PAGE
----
Cannon engineers capture award

Members of Cannon Air Force Base’s 27th Fighter Wing civil engineer squadron install an electrical circuit box while deployed in Kuwait last year. Courtesy Photo

By Darrell Todd Maurina

Civil engineers from Cannon Air Force Base racked up a long list of combat achievements during Operation Iraqi Freedom.
Last month, they picked up a prestigious award for their efforts — the Curtin Award for small bases. Cannon had not won it in 15 years.
“I think the major reason we won is we had a massive deployment of our military, did an outstanding job while they were deployed, and … we continued doing what we needed to do here,” said Sam Pyeatt, Cannon’s deputy base civil engineer.
“We didn’t hear the excuse ‘All our guys are gone, we can’t do it here,’ we stepped up and made it happen.”
Lt. Brian Legacy and Carla Givens of the 27th Civil Engineer Squadron recapped some of Cannon’s long list of achievements:
• Cannon’s deployed civil engineers worked around the clock and used nearly every dump truck in Kuwait to transform 50 acres of desert into a parking ramp for 18 A-10 Warthog attack aircraft in only 20 days, they said. A few days later, they expanded it to accommodate even more planes.
• Then they converted a taxiway at a Kuwaiti air base into a second runway to serve more than 200 airplanes. They finished the job just two days before the initial strike on Saddam Hussein’s palace.
• Shortly after the attack, the civil engineers advanced to a captured Iraqi air base, got it ready to host combat air power within four hours, and within 72 hours created a forward-deployed air base ready to support 18 A-10 aircraft with more than 2,000 personnel. They also located and destroyed a misfired Navy Tomahawk missile before it could fall into the hands of the Iraqi forces.
• And soon after the fall of Baghdad, Cannon’s explosive ordinance disposal team deployed to conduct clearance operations at Baghdad International Airport and downtown Baghdad. The team disposed of 1,500 items of unexploded ordnance at the airport and destroyed 620 munitions stashed for use against American convoys.
The achievements were instrumental in Cannon’s earning the Curtin Award, officials said.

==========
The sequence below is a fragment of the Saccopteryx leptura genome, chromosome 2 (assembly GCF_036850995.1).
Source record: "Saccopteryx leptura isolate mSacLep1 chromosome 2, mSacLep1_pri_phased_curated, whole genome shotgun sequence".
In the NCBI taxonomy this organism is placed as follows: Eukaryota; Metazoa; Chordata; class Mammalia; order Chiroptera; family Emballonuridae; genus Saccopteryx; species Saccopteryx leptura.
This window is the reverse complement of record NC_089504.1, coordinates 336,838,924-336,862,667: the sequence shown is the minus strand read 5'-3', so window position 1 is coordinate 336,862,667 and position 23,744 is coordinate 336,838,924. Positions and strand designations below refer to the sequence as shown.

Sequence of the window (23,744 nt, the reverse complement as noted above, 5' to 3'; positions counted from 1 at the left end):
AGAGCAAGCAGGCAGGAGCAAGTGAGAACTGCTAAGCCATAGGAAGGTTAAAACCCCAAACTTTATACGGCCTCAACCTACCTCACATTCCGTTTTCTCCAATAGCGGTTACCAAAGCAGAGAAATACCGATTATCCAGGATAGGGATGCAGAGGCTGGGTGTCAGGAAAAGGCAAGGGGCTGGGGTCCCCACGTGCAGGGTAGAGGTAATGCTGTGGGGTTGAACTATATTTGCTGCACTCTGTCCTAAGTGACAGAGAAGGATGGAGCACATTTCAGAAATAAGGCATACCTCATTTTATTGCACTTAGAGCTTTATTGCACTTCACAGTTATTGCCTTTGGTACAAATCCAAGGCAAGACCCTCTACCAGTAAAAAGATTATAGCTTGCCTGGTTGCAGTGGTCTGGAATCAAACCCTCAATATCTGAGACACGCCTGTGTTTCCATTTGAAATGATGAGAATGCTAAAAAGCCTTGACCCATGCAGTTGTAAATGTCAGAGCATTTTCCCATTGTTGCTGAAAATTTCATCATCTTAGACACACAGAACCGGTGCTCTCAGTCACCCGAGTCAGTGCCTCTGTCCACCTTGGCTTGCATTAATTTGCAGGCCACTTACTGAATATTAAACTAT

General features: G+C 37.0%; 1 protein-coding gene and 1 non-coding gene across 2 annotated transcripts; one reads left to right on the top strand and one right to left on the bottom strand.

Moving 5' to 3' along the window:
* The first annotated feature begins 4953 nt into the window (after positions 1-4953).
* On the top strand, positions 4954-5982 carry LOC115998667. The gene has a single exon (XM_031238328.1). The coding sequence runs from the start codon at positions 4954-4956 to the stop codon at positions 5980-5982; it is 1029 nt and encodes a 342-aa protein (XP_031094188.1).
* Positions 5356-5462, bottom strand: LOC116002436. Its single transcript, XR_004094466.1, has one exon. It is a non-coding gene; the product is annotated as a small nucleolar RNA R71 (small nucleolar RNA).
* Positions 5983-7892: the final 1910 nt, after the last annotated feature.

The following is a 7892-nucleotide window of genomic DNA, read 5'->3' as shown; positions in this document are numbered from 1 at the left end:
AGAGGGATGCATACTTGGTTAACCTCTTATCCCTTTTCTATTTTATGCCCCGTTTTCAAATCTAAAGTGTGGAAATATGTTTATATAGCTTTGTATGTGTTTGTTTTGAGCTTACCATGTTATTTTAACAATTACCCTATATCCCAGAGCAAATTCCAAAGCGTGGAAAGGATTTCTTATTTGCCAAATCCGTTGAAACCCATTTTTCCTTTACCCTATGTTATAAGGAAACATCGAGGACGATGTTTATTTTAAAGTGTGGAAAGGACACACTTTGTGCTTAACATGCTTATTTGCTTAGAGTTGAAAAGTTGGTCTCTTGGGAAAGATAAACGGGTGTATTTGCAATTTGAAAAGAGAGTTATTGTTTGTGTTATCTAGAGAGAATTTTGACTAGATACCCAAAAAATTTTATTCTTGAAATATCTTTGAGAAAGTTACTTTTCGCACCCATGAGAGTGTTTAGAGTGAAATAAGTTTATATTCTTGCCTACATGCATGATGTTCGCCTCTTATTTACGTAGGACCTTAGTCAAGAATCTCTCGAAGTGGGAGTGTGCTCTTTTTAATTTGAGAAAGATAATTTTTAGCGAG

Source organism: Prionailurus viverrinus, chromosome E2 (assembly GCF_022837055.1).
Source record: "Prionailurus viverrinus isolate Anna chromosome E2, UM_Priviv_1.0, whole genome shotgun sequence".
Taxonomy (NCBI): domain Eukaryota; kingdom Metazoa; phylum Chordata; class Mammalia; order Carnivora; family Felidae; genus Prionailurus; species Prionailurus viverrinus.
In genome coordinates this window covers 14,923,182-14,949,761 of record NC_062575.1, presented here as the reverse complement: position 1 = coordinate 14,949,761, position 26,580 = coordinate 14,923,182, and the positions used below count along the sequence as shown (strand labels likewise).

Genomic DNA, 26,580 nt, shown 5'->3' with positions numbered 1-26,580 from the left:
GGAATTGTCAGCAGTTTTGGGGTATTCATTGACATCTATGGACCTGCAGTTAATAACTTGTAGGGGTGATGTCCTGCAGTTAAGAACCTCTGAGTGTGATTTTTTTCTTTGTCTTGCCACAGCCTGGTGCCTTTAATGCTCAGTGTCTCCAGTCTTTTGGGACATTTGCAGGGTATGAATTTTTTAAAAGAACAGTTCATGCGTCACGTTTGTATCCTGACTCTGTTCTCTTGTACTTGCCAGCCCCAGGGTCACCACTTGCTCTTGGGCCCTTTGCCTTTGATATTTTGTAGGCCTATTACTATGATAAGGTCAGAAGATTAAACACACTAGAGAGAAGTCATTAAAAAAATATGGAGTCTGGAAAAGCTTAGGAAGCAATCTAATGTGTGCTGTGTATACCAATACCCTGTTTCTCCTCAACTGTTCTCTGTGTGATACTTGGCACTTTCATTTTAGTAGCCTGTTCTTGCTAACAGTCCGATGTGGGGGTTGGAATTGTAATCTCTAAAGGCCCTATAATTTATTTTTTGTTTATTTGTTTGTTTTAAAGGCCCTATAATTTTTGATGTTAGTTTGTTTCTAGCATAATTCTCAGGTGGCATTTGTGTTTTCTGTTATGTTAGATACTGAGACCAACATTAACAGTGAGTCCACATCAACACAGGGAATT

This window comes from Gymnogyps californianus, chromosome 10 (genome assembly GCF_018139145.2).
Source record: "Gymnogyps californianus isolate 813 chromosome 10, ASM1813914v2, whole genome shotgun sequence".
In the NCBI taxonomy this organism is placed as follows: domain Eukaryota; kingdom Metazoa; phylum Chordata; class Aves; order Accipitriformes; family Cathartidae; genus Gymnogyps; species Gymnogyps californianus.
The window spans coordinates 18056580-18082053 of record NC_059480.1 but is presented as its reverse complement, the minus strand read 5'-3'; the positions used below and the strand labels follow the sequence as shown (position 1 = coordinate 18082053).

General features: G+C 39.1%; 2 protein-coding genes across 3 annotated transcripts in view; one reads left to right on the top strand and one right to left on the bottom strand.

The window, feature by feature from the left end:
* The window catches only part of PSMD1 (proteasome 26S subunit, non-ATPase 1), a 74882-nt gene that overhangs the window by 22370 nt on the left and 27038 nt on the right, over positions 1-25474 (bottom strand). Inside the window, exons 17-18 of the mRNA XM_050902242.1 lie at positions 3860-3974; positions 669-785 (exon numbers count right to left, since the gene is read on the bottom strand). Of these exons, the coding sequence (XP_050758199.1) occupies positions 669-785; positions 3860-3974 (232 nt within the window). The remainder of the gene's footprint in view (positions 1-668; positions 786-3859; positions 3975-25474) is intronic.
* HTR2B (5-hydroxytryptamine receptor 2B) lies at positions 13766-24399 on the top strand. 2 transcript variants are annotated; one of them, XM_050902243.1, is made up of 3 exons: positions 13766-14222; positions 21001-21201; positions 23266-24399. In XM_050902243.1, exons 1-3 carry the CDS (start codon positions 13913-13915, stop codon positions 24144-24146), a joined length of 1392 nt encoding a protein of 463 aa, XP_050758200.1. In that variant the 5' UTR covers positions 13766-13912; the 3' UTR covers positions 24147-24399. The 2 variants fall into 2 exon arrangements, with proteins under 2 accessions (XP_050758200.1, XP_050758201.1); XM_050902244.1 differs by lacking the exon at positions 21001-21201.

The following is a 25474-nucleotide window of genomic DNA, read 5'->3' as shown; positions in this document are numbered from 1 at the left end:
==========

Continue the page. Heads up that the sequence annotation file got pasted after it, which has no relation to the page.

Senior Master Sgt. Ivan Godwin, Cannon’s fire chief, said Cannon was visited by a three-member evaluation team on Jan. 14 and learned Feb. 6 it had won the award.
“When the Curtin team came in (to evaluate us), it highlighted each of our areas,” Godwin said. “The big difference in a deployment situation is aircraft come back in surges and loaded with munitions and battle damage repair. You are dealing with unique incidents. They were also looking at how well we integrated and worked with the surrounding (fire) departments.
“We brought Clovis Fire Chief (Ron) Edwards in and we worked with the local departments and showed the joint training we do.”
One person at Cannon, Master Sgt. Darryl Duffy, provided services far beyond the boundaries of the Air Force or even American personnel, officials said.
“He was responsible for training over 9,000 coalition troops including the Marines, Army, and even some British folks, in (nuclear, biological and chemical) ground defense procedures,” said Master Sgt. Stefan Alford of Cannon Public Affairs, who deployed along with Duffy. “It was very beneficial training because we had 14 (Iraqi) missile launches toward Kuwait and we had to be prepared and know what to do.”
Cannon’s civil engineer squadron includes eight subgroups — “flights,” in military terminology — covering tasks ranging from fire protection and explosive ordinance disposal all the way to housing maintenance and resources, a flight dedicated to acquiring funds and coordinating computer systems.
Pyeatt said working as a civil engineer for the Air Force provides him opportunities he could never get in the corporate world.
“I like the challenges and responsibilities that you get working as a civilian here,” he said. “I think the training that we provide our people with here is above and beyond what a lot of outside companies can provide to their folks. Along with the training we give them a responsibility that they get earlier in their career than they could in civilian business, and we provide them superior training.”